There are times when the fashions of others prove to be lessons for those we love, like when the ‘lady’ who is standing in front of your son in the grocery store has a shirt too low cut and every time she reaches into her cart you can identify the brand of her undergarments, or even if she is wearing any. That is a lesson for your son in averting his eyes, and also for what he should not be looking for in a girl. Any girl who would flash just anyone anywhere is probably not the type of girl you’d wish your son to date. It is also a chance to instruct your daughter in what she should avoid in wardrobe choices AND why. But, this instruction to your children should be done privately. Sniggering aloud, saying, “Look at THAT” is not good manners. Nor should anyone snigger at the lady who is dressed so modestly as to make a spectacle of herself.

Personally, I think I would notice someone dressed to any extreme. Maybe that is again the former fashionista in me. But, unless the clothing is totally lacking in modesty, I generally admire people who have the courage to blaze their own trail and have a personal style, whether it is fashionable and attractive or not. You must give people credit for having the courage to step out the door, especially when they are doing so for the love of God. Even if you do not agree with or approve of a person’s theology, methodology, or sense of fashion, if they are attempting to glorify God, even if you think it is a misguided attempt, mocking someone for their belief in God and how they live it out is bad manners. Educating people who are wrong (if they even are, and sometimes that is just your opinion and maybe you should keep your mouth shut) should be done charitably and privately. Even if you think a blogger is asking for it, all correction should be done with charity.

All of us who blog have something to say. We like to think we have something important to say, or something of value to report. Many of us hold very strong opinions. We all like the attention blogging brings or we wouldn’t track who is reading what we write and site meter wouldn’t be so busy. We should all realize if we put things on the net they will be read. We should also realize that if we do not want people to know what we really think then we ought not to blog, and if our skin isn’t thick enough, we shouldn’t put ourselves out there to be read and commented upon. But, readers ought to have some manners as well. Comments should all be polite, even if disagreeing. There is a fascination with earlier times, English literature, books of manners, classic stories. I have said so on here, as recently as last week, and I think it is because we have such loose standards in today’s society that we find ourselves wondering if there are any standards at all. Kindness and charity is a choice that should be exercised because it is the right way to behave. But, as I said at the beginning, this is just my two cents.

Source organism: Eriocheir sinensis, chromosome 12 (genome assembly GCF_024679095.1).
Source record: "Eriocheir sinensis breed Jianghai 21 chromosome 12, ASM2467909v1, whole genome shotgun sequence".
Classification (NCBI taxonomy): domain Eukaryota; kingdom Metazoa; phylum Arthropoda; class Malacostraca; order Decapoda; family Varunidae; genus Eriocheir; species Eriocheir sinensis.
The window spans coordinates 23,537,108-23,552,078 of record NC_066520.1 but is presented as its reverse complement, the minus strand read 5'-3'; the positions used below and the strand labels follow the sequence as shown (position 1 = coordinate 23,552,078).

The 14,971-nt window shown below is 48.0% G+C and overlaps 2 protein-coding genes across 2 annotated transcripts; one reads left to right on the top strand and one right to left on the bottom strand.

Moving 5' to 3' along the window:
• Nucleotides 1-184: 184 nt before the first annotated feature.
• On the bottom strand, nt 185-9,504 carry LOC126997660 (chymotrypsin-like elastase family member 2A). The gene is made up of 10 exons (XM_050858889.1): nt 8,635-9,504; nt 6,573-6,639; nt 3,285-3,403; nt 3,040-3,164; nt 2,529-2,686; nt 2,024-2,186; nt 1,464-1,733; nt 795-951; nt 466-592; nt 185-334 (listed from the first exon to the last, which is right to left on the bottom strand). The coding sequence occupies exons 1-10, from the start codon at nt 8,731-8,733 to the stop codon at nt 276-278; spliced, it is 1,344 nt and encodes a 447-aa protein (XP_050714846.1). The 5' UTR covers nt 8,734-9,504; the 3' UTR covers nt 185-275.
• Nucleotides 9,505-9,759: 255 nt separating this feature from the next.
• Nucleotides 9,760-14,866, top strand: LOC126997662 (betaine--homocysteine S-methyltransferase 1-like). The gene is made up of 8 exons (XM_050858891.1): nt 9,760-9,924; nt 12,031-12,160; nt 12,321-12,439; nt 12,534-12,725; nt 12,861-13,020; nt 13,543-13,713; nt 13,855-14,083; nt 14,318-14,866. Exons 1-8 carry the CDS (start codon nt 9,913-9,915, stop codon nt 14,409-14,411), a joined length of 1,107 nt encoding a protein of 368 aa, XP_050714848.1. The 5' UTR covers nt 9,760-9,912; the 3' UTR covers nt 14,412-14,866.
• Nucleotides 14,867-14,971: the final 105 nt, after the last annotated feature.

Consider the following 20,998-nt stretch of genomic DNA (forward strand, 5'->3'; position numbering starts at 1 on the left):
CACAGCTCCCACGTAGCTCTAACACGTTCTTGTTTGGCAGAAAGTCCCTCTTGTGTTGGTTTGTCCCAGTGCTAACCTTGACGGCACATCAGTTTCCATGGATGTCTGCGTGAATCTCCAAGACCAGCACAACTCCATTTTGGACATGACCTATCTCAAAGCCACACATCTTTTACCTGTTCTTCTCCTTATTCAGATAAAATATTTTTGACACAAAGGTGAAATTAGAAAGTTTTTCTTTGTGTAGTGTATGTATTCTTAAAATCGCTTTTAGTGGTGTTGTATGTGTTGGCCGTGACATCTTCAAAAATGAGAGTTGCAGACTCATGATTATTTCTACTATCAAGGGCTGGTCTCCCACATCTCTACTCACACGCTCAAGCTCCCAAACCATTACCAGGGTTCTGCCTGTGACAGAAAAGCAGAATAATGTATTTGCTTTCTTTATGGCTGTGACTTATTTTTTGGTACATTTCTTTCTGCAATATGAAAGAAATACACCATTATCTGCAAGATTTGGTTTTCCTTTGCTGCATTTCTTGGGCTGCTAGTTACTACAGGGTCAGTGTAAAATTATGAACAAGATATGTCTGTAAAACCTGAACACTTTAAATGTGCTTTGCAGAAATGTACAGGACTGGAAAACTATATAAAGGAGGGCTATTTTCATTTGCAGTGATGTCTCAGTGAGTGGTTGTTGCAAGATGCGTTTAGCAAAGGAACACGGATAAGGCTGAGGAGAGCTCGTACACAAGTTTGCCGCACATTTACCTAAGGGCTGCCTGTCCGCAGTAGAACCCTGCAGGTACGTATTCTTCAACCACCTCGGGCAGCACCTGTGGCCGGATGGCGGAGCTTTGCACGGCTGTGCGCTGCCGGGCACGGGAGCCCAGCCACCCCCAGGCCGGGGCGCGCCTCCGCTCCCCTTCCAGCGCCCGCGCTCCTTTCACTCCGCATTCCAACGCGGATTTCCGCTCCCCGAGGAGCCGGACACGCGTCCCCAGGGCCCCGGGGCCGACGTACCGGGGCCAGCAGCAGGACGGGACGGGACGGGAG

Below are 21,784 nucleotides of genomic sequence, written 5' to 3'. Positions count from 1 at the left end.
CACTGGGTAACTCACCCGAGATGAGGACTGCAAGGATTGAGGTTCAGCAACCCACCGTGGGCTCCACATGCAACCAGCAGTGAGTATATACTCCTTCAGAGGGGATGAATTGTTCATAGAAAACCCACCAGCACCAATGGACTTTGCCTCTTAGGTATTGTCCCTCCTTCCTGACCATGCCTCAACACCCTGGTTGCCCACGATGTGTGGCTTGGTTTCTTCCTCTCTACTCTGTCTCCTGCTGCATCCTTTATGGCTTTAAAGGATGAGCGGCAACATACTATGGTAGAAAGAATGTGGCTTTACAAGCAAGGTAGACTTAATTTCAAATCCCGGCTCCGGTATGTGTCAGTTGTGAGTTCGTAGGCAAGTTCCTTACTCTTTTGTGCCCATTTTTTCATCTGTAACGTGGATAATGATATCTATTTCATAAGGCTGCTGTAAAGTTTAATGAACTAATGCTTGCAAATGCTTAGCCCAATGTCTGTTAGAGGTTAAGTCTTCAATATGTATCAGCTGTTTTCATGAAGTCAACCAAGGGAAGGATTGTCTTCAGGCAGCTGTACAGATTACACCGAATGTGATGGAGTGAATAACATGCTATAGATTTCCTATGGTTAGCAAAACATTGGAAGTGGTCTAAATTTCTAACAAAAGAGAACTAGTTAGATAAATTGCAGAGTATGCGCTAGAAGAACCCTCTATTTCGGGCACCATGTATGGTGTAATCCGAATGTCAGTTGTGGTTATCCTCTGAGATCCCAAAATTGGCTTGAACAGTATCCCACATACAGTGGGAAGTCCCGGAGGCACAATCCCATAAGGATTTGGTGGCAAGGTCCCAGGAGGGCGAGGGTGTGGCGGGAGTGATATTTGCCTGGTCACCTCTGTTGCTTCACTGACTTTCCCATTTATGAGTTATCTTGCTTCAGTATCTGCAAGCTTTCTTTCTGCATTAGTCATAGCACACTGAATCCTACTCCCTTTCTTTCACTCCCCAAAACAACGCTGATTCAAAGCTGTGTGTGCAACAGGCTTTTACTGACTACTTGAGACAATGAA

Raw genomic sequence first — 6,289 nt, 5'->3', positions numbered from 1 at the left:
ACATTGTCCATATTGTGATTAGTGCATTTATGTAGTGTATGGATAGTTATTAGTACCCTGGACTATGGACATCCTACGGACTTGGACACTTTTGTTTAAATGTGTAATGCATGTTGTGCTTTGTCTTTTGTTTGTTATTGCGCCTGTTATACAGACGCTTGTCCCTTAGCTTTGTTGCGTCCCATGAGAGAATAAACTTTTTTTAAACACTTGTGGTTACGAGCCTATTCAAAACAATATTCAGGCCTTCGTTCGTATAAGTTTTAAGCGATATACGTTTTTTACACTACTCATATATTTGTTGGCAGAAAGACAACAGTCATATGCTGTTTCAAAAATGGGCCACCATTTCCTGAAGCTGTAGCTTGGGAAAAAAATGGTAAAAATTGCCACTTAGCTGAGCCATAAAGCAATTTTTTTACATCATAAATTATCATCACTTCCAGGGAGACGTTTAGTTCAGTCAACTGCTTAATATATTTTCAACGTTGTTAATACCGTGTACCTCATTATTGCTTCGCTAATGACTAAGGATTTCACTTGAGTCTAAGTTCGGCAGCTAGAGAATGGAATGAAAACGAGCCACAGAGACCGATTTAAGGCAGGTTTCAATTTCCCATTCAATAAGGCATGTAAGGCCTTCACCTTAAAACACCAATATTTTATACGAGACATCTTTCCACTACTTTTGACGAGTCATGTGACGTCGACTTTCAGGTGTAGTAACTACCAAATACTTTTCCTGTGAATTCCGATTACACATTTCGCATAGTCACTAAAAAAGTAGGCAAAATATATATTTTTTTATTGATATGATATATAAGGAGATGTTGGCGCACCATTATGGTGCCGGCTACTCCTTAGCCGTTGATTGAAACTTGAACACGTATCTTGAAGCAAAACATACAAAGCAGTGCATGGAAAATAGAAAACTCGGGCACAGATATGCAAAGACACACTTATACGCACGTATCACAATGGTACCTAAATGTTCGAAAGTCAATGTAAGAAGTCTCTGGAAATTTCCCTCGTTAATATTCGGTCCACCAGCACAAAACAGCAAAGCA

Katherine T. Lauer said...

What lovely sentiment, Lily. The rudeness on the Internet is so disheartening, especially when it is on a list of supposedly devote Catholic women! (I fail in this area as well.)

Your description for why you wear skirts was very helpful. I agree with you about the benefit in those moments spent trying to figure out how to do something in a skirt instead of pants. I always think, "If the prarie women could do it, so can I."

Lily said...

I think of the prairie women too, isn't that funny?

deb said...

I think that the discussion of modesty is a subject that makes some women automatically defensive. I am uncertain why.

I like your explanation of your reason for wearing skirts.

Lily said...

Hi Deb,
Thanks for coming by!

I suspect that the reason some women get defensive about modesty may be that they are, on some level, perhaps ashamed of their own decisions. Or, if they are not ashamed, they may know in their hearts they aren't living a chaste/modest lifestyle. But, that is just my guess.

There are many layers to chastity and modesty and I do think there is some instinct, God given, that women possess and know when they are not fulfilling their duty. I am by no means stating that all women should wear skirts and dresses (although I should not mind a return to femininity across society) but that by virtue of the relationship of men and women that women are held to a higher standard. We know it, all women know it.